First off, I applaud the new healthy body image campaigns. “Strong is the New Skinny”, “Healthy Is The New Skinny”, etc… It’s all great for the public image of health and wellness. Not to mention a powerfully positive message for SOME women.
First, don’t get me wrong, I like seeing positive images of women in the media. I think these campaigns are overall good, and very beneficial to not only women, but society as a whole. That said, I think people need to still refrain from getting too caught up in the hype and messages these campaigns spin. My fear is, despite an overall positive message, they still can paint a false perception of health and wellness, and a skewed view of members in our society.
I recently posted on Facebook the image below in support of the “healthy” body imagery it portrayed:
I’m sure many of you have seen it by now, and most probably see it in a positive light. I know I still do. However, a comment by one of my old clients definitely changed my overall feelings toward the slogan as a whole. Her comment, “Skinny can be healthy too”.
Wow! What a powerful statement, and so very true. When did being thin, or wanting to be thinner become unhealthy? And on that note, why is there a delineation between eating for “health”, and eating for “weight loss”? Is it healthy only if you’re obese and your diet causes you to lose weight, but unhealthy if you’re only looking to lose that last 5-10lbs? And what about if you’re trying to gain weight?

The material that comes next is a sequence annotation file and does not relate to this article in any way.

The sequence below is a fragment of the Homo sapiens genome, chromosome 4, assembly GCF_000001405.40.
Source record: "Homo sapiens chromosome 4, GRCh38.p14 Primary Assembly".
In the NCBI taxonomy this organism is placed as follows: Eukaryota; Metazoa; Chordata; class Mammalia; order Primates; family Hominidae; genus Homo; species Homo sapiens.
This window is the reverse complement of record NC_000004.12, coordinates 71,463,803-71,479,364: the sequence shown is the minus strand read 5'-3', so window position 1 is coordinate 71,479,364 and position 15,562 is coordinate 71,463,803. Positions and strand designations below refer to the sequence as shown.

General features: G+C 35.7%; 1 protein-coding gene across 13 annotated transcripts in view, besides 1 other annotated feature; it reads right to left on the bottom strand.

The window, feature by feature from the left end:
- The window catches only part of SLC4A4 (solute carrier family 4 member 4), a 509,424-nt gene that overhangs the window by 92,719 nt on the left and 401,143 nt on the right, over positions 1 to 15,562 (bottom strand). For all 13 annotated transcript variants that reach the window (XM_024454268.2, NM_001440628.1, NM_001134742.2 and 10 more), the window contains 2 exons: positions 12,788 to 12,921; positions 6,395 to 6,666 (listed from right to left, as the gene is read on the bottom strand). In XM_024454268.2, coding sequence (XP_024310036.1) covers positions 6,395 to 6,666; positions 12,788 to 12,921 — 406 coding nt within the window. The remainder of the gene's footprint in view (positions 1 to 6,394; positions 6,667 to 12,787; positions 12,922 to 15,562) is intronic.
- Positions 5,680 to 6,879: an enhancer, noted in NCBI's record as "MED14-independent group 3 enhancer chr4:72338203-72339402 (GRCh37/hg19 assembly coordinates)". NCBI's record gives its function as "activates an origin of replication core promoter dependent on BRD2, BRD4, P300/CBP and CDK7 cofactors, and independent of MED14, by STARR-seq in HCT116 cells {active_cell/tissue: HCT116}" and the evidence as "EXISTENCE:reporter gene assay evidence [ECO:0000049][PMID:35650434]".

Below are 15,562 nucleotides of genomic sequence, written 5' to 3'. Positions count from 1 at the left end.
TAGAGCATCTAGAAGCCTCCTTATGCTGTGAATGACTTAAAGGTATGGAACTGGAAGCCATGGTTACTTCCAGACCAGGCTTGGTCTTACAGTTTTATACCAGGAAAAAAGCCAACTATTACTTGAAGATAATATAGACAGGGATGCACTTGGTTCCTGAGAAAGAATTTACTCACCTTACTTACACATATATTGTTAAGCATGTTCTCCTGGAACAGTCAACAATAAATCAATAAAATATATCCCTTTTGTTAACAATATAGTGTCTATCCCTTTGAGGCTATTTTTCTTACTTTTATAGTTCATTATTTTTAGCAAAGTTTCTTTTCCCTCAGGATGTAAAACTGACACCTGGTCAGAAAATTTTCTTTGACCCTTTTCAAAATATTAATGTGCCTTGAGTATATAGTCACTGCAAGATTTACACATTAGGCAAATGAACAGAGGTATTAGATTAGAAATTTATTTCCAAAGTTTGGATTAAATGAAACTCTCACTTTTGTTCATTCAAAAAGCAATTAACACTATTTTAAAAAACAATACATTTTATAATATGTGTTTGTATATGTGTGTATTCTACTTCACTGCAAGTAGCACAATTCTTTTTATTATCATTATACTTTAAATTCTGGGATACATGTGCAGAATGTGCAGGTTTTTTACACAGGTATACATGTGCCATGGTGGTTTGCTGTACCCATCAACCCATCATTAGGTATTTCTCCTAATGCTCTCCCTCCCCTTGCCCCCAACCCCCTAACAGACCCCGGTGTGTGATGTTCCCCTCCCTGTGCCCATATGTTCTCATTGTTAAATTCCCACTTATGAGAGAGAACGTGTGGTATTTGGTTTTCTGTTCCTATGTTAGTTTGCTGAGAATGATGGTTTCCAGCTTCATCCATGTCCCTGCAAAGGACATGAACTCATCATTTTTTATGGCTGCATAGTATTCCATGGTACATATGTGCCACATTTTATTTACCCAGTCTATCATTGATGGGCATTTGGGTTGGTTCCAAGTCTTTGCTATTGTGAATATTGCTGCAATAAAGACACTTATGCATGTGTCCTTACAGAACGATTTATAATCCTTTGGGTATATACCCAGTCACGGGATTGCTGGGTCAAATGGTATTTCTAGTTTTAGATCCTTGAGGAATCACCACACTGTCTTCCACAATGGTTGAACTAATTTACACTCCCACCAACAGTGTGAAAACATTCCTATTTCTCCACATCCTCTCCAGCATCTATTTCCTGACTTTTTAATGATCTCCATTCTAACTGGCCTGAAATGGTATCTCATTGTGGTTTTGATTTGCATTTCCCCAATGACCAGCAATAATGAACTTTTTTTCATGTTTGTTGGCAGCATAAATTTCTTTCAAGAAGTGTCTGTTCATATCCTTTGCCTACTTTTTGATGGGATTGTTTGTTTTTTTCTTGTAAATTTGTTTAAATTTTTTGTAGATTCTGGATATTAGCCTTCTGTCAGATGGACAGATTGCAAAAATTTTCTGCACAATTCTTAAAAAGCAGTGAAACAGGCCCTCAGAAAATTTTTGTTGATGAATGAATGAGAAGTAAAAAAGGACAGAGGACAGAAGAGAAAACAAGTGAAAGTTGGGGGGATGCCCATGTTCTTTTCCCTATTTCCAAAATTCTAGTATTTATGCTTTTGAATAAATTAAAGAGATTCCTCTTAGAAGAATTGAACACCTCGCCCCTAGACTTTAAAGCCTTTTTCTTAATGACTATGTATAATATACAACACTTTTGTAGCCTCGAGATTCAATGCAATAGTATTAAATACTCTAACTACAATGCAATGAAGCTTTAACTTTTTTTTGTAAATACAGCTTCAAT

As I said, the campaign’s overall healthy body image message is good. However, the “love yourself” message starts to become a little blurred the more literal the slogans are taken. Is skinny unhealthy? Not necessarily. So, then is working to be leaner unhealthy? Not necessarily. Is someone who’s already skinny unhealthy? Not necessarily. Can you not be skinny, but be healthy? Sure. Can you be strong, but unhealthy? Sure. There’s no line in the sand. Nothing’s black and white. So, where does that leave us?
Basically, right where it always does… with the individual. It’s not about other people, or society, or the media. It’s not about a catchy slogans, or clever marketing. It’s about you, liking you, for who you are, at this moment. Skinny, strong, or not… or both.
** Also note that since writing this post, Dove has revised their campaign to focus more on the “Love” side of things. Most likely in regards to some of the very concerns I just brought up.” **